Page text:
The Five Best New York Sports Teams from 1969-2019

Jason Keidel
June 27, 2020 - 9:00 am
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As real team sports sneak up the calendar, we wonder if one, two, three, or even four New York teams will make the playoffs this year and go on a run. So, with that thought in mind, we go back to the list; this time, looking at the Big Apple’s five best teams between 1969 and 2019.

It’s a 50-year span but only one rule: each franchise may only appear once on this list. 

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5. 1969 Jets
The '69 Jets may not be the best team ever, but the last team they beat was in the running. 

Indeed, before Super Bowl III, the media and masses were musing over the 1969 Colts as the best team in NFL history. It was strong talk considering Vince Lombardi's Green Bay Packers vaporized the Chiefs and Raiders in the first two Super Bowls, but the Colts went 13-1, and avenged their lone loss by whipping the Cleveland Browns, 34-0, in the NFL Title game. They scored 402 total points during the regular season while surrendering just 144 – fewest in the league – and head coach Don Shula was flanked by some serious talent, including assistant coaches Bill Arnsparger and Chuck Noll. Oh, and his head scout was a man the Giants learned to love: George Young. 

Against that haunting backdrop - the Jets, who were 11-3 in their own right, were also 18-point underdogs - Joe Namath guaranteed a win against the titanic Colts, led by NFL MVP Earl Morrall. And despite being a big ‘dog, the Jets were the alpha canines in Super Bowl III, dashing out to a 16-0 lead. They allowed a fourth-quarter touchdown drive engineered by Baltimore backup QB John Unitas (Namath's personal hero), but by then, it was all over but the shouting.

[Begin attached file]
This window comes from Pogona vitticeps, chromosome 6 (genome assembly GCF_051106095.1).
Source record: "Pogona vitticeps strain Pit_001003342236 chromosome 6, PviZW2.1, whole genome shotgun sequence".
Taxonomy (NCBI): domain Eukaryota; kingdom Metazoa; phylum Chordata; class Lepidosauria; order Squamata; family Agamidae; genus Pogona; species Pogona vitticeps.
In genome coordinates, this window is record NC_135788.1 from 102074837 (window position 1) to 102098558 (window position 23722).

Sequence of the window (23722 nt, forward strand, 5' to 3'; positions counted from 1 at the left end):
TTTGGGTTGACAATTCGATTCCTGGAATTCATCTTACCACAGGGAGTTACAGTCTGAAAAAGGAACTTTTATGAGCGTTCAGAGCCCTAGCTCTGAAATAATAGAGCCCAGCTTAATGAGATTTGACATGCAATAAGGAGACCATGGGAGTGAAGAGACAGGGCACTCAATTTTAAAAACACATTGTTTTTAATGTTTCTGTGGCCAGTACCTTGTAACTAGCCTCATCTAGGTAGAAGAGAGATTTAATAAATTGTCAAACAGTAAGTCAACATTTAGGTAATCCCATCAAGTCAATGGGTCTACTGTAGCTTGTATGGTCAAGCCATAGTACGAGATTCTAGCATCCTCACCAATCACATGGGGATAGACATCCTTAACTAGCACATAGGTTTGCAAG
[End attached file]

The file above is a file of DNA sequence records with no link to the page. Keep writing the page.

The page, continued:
The Jets so manhandled the Colts on the line of scrimmage that Mat Snell ran the ball 30 times for 121 yards and scored the Jets' only TD, and eventual MVP Namath, acutely aware of this, didn't toss a single pass in the fourth quarter en route to a 16-7 win.

With proper nods to the 2007 Giants, the '69 Jets still own the biggest upset in the history of the big game at the end. As the affable former linebacker Tom Jackson once said, Namath may not be the most important player in pro football history, but he won its most important game, which sealed the 1970 merger between the AFL and NFL.  

4. 1969-70 Knicks
With four future Hall of Famers in Walt Frazier, Dave DeBusschere, Willis Reed, and Bill Bradley, the Knicks finished with a league-best 60-22 mark that included a then-record 18-game winning streak. Then, in the postseason, they vanquished the Bucks and highly-touted rookie Lew Alcindor, and then defeated a Los Angeles Lakers squad featuring Wilt Chamberlain, Elgin Baylor, and Jerry West – not just the NBA logo, but the only player to win Finals MVP while losing the series, as he did the year prior to playing the Knicks. 

These Knicks were also renowned for big comebacks and big moments, perhaps none more celebrated in NBA history than Willis Reed limping out of the tunnel and onto the MSG hardwood for Game 7, when everyone expected him to be scratched because of a leg injury.

Instead, the Knicks’ captain and league MVP swished his first two shots, and the Lakers were shook for the following three quarters. The Knicks whipped the Lakers by 14 points, further buoyed by Frazier's insane Game 7: 36 points, 19 assists, and 7 rebounds. Considering how dreadful the Knicks have been the last two decades, it feels like fiction to talk about their halcyon years – but between a Knicks group that went to three NBA Finals in four years and the Fight of the Century between Muhammad Ali and Joe Frazier in 1971, MSG really was once the Mecca of sports. 

3. 1986 Mets
With all due deference to the Miracle Mets of 1969, the '86 squad was a powerhouse. While no one expected the '69 club to win their division, much less the World Series, the '86 team steamrolled the National League, won 108 games, and had a most memorable postseason.

The magic started with the Mets up three games to two in the NLCS, as they squeaked by the Houston Astros in 18 innings in Game 6 to avoid the sizzling right arm of Mike Scott in Game 7. Then, they fell behind Boston 2-0 in the World Series, and came within one out of losing the whole thing in Game 6 before the biblical comeback happened.